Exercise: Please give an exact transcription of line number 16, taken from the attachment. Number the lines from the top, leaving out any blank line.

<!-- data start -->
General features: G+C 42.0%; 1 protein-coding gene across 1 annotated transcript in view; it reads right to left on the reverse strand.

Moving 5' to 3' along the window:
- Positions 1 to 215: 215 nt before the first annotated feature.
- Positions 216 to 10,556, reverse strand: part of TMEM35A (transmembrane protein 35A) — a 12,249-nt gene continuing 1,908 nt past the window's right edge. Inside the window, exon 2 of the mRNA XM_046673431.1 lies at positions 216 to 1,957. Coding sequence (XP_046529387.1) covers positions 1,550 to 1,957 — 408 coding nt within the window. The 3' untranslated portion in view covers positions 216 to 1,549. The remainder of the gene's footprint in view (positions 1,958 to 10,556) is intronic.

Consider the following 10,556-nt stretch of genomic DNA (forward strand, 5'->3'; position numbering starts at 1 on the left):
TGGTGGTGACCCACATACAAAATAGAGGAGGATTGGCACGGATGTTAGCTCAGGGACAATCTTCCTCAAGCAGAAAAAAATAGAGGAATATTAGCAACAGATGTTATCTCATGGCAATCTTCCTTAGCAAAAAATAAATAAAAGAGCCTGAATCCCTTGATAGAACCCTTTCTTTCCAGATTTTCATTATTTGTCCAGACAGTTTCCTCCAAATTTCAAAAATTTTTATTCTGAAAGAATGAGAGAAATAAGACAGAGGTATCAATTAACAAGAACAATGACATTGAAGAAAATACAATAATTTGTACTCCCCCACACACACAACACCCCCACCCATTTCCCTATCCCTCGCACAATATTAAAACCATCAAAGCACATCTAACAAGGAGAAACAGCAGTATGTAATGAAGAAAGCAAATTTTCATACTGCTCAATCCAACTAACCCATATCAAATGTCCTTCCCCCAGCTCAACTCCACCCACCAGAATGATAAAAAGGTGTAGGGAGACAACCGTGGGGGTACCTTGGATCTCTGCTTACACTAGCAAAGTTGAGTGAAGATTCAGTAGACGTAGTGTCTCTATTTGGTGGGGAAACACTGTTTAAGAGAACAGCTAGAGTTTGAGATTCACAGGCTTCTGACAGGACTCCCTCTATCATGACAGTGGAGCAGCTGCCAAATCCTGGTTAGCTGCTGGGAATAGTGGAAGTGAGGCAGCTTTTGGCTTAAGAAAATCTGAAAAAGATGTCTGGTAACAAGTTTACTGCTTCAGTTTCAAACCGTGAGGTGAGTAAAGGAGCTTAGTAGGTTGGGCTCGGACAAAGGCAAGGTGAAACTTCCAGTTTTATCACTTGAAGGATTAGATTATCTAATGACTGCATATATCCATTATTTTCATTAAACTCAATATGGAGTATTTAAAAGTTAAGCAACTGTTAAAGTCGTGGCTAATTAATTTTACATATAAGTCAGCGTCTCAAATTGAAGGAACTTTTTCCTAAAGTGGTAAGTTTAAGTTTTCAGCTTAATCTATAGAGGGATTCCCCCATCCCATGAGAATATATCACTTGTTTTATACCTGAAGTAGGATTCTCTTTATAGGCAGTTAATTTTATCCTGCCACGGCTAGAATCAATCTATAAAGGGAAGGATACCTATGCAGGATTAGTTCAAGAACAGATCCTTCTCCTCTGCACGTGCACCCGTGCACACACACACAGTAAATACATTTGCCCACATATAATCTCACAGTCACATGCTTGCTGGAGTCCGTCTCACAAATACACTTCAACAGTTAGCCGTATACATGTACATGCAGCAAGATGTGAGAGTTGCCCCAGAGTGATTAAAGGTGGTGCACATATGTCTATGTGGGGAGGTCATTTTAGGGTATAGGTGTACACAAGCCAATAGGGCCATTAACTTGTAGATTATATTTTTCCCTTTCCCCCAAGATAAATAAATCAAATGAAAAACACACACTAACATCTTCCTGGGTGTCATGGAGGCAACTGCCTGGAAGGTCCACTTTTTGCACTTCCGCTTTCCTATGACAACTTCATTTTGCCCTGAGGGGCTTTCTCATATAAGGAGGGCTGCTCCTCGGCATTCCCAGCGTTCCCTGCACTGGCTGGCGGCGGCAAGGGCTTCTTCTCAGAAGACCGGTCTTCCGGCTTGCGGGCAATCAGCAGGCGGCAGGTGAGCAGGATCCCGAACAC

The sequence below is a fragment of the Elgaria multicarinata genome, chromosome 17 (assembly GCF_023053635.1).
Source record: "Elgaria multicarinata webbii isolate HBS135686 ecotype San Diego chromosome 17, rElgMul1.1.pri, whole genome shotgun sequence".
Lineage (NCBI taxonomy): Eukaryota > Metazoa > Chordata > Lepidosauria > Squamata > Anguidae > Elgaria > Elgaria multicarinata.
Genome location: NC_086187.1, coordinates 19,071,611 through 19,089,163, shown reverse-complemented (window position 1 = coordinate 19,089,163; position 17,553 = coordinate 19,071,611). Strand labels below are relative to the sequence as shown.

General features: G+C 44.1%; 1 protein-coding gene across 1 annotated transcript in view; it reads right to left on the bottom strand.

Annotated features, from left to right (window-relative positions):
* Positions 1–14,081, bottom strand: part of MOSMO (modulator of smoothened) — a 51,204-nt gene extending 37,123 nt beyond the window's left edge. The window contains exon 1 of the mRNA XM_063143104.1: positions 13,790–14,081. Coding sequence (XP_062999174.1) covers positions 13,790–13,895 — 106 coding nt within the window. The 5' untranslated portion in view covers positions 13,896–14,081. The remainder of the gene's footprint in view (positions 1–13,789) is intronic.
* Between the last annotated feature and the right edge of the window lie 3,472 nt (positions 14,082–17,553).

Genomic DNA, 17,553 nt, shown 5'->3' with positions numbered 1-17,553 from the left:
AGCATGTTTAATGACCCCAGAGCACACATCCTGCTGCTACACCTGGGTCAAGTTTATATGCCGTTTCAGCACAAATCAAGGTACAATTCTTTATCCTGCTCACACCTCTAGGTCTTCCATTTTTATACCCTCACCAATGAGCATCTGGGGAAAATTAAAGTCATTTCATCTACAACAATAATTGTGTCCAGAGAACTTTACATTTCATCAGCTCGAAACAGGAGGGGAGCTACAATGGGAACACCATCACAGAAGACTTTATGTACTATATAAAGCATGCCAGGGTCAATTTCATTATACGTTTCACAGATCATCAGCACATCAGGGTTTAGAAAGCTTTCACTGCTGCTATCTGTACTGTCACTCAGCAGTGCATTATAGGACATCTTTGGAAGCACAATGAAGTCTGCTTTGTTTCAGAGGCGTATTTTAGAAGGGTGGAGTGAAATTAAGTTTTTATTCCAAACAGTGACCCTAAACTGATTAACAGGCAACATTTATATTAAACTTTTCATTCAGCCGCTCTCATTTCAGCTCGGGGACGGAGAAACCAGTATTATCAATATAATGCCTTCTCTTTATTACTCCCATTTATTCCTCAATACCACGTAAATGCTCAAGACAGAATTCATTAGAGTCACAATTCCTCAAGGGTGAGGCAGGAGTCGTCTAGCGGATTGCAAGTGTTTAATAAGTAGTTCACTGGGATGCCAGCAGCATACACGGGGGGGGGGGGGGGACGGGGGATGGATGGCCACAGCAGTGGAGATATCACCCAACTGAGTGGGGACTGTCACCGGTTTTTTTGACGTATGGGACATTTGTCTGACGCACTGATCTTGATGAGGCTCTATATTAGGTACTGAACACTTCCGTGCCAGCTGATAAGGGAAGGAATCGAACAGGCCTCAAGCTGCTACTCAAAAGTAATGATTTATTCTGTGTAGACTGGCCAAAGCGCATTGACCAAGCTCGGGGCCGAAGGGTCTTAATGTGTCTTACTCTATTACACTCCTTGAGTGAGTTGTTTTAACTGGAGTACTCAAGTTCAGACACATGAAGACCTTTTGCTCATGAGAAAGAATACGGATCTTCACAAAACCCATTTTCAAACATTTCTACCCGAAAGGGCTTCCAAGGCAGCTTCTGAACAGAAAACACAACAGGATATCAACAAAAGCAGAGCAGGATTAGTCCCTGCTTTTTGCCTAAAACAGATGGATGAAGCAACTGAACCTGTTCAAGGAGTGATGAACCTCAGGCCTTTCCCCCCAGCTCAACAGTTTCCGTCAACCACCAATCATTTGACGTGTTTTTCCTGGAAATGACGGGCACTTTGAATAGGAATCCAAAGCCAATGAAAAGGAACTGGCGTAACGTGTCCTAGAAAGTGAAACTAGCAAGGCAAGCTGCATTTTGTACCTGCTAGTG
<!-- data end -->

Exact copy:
AGCATGTTTAATGACCCCAGAGCACACATCCTGCTGCTACACCTGGGTCAAGTTTATATGCCGTTTCAGCACAAATCAAGGTACAATTCTTTATCCTGCTCACACCTCTAGGTCTTCCATTTTTATACCCTCACCAATGAGCATCTGGGGAAAATTAAAGTCATTTCATCTACAACAATAATTGTGTCCAGAGAACTTTACATTTCATCAGCTCGAAACAGGAGGGGAGCTACAATGGGAACACCATCACAGAAGACTTTATGTACTATATAAAGCATGCCAGGGTCAATTTCATTATACGTTTCACAGATCATCAGCACATCAGGGTTTAGAAAGCTTTCACTGCTGCTATCTGTACTGTCACTCAGCAGTGCATTATAGGACATCTTTGGAAGCACAATGAAGTCTGCTTTGTTTCAGAGGCGTATTTTAGAAGGGTGGAGTGAAATTAAGTTTTTATTCCAAACAGTGACCCTAAACTGATTAACAGGCAACATTTATATTAAACTTTTCATTCAGCCGCTCTCATTTCAGCTCGGGGACGGAGAAACCAGTATTATCAATATAATGCCTTCTCTTTATTACTCCCATTTATTCCTCAATACCACGTAAATGCTCAAGACAGAATTCATTAGAGTCACAATTCCTCAAGGGTGAGGCAGGAGTCGTCTAGCGGATTGCAAGTGTTTAATAAGTAGTTCACTGGGATGCCAGCAGCATACACGGGGGGGGGGGGGGGACGGGGGATGGATGGCCACAGCAGTGGAGATATCACCCAACTGAGTGGGGACTGTCACCGGTTTTTTTGACGTATGGGACATTTGTCTGACGCACTGATCTTGATGAGGCTCTATATTAGGTACTGAACACTTCCGTGCCAGCTGATAAGGGAAGGAATCGAACAGGCCTCAAGCTGCTACTCAAAAGTAATGATTTATTCTGTGTAGACTGGCCAAAGCGCATTGACCAAGCTCGGGGCCGAAGGGTCTTAATGTGTCTTACTCTATTACACTCCTTGAGTGAGTTGTTTTAACTGGAGTACTCAAGTTCAGACACATGAAGACCTTTTGCTCATGAGAAAGAATACGGATCTTCACAAAACCCATTTTCAAACATTTCTACCCGAAAGGGCTTCCAAGGCAGCTTCTGAACAGAAAACACAACAGGATATCAACAAAAGCAGAGCAGGATTAGTCCCTGCTTTTTGCCTAAAACAGATGGATGAAGCAACTGAACCTGTTCAAGGAGTGATGAACCTCAGGCCTTTCCCCCCAGCTCAACAGTTTCCGTCAACCACCAATCATTTGACGTGTTTTTCCTGGAAATGACGGGCACTTTGAATAGGAATCCAAAGCCAATGAAAAGGAACTGGCGTAACGTGTCCTAGAAAGTGAAACTAGCAAGGCAAGCTGCATTTTGTACCTGCTAGTG